It goes beyond cookies vs. biscuits.
The U.S. and the U.K. have had some rather significant disputes about food, the earliest example involving a whole lot of wasted tea in Boston. Though the two countries are now close allies, they continue to disagree on food matters—as evidenced by the fact that they can't see eye to eye on the proper names for certain foods. Here are 15 foods that the U.S. and U.K. will never call by the same name.
Eggplant or Aubergine
The British have borrowed quite a few foods terms from their French neighbors and none is more well-known than aubergine, known as eggplant in the U.S.. The word aubergine comes from the Catalan word alberginia, which came from the Arabic al-badhinjan and the Persian word badingan before that. The American name, eggplant, has been used since the early 1800's and is a reference to the vegetable being compared to a swan's egg by an English botanist in the 1600's.
Granola or Muesli
Today, granola and muesli are very similar. However, when they were first created, and if they're still consumed in their purest forms, there are some key differences. Granola was originally developed in upstate New York out of granules of graham crackers and rolled oats. Conversely, muesli, which is uncooked and lower in sugar, was invented in Switzerland. Coincidentally though, both products were created to be served at health spas as lighter breakfast alternatives.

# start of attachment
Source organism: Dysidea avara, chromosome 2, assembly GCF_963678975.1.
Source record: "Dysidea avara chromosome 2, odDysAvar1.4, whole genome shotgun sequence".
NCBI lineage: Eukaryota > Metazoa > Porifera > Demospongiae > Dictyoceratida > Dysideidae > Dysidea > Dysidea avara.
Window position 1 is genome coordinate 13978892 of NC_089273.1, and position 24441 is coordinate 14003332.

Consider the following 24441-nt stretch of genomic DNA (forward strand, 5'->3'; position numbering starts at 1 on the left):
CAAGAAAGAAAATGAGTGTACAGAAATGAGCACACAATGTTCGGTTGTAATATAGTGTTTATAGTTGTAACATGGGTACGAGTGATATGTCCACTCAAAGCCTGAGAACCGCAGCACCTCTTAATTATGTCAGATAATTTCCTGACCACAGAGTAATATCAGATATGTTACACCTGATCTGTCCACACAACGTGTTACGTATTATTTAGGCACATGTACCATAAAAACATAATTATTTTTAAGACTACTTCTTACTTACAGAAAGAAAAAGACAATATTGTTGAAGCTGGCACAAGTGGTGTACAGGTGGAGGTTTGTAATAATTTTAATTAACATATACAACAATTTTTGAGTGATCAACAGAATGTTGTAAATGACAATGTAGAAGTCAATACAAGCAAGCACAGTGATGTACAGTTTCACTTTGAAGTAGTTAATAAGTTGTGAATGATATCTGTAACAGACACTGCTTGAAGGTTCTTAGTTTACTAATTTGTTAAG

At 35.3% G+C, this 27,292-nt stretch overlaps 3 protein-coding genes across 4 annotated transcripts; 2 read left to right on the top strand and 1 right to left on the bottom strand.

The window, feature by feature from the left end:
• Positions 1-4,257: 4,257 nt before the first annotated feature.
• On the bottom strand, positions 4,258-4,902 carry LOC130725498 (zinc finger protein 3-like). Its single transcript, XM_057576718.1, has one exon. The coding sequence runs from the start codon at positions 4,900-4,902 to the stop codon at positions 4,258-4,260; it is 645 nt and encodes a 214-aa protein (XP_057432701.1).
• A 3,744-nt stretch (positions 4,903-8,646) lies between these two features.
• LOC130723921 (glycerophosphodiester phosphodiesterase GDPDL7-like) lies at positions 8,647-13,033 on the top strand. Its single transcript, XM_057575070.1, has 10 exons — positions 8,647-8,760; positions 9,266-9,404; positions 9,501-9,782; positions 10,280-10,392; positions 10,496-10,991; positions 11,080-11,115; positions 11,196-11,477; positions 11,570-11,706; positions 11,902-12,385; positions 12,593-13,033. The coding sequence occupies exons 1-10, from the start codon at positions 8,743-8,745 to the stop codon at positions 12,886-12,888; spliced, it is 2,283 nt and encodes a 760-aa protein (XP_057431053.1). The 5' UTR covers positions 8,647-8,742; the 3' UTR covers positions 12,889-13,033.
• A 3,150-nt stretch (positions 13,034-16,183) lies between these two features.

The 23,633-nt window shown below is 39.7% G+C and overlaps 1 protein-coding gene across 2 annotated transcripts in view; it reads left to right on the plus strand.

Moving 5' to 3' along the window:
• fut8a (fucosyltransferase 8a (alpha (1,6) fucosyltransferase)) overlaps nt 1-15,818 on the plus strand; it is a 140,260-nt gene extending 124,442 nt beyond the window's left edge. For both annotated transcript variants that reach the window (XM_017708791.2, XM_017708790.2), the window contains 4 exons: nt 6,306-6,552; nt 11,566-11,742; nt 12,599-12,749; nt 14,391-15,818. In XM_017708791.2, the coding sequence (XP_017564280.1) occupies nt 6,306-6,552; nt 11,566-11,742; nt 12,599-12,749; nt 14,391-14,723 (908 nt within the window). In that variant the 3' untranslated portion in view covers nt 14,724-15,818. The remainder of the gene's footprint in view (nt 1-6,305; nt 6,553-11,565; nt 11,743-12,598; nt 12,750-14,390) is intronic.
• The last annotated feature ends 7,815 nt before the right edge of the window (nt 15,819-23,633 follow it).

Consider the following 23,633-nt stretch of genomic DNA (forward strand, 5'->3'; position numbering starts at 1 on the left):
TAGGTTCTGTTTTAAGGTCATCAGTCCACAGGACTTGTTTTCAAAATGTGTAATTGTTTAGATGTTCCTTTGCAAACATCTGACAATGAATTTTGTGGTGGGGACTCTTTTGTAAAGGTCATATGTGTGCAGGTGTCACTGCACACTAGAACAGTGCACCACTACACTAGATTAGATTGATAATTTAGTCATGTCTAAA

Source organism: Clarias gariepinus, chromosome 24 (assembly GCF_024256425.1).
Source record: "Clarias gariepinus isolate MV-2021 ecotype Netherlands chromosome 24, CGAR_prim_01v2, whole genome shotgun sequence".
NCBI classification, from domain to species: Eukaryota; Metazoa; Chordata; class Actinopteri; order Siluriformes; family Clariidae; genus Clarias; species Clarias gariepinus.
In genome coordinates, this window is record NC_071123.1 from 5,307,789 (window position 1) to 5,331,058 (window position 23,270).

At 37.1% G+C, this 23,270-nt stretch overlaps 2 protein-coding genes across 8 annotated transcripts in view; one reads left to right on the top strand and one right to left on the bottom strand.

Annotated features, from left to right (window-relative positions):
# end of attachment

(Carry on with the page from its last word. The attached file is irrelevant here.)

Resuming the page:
Arugula or Rocket
This one has Italy written all over it. The name, arugula, comes from a mix of rucola, the modern Italian word for the green, and arucula, which was the name used by most southern Italians when they emigrated to the United States during the 1800's and 1900's. Rocket, on the other hand, comes from the northern Italian word, ruchetta, which became roquette in France, and then rocket in the U.K..
Cookie or Biscuit
In the U.K., the only "cookie" is a chocolate chip cookie. In the U.S., biscuits are buttery, flaky and often times covered in gravy or served with honey butter. However, a biscuit in the U.K. and a cookie in the U.S. are inherently the same thing. The big difference, at least in the U.K., is that biscuits are hard and cookies are soft and pliable. In the U.S., the meeting point between the two might be a scone, but that's a discussion for another time.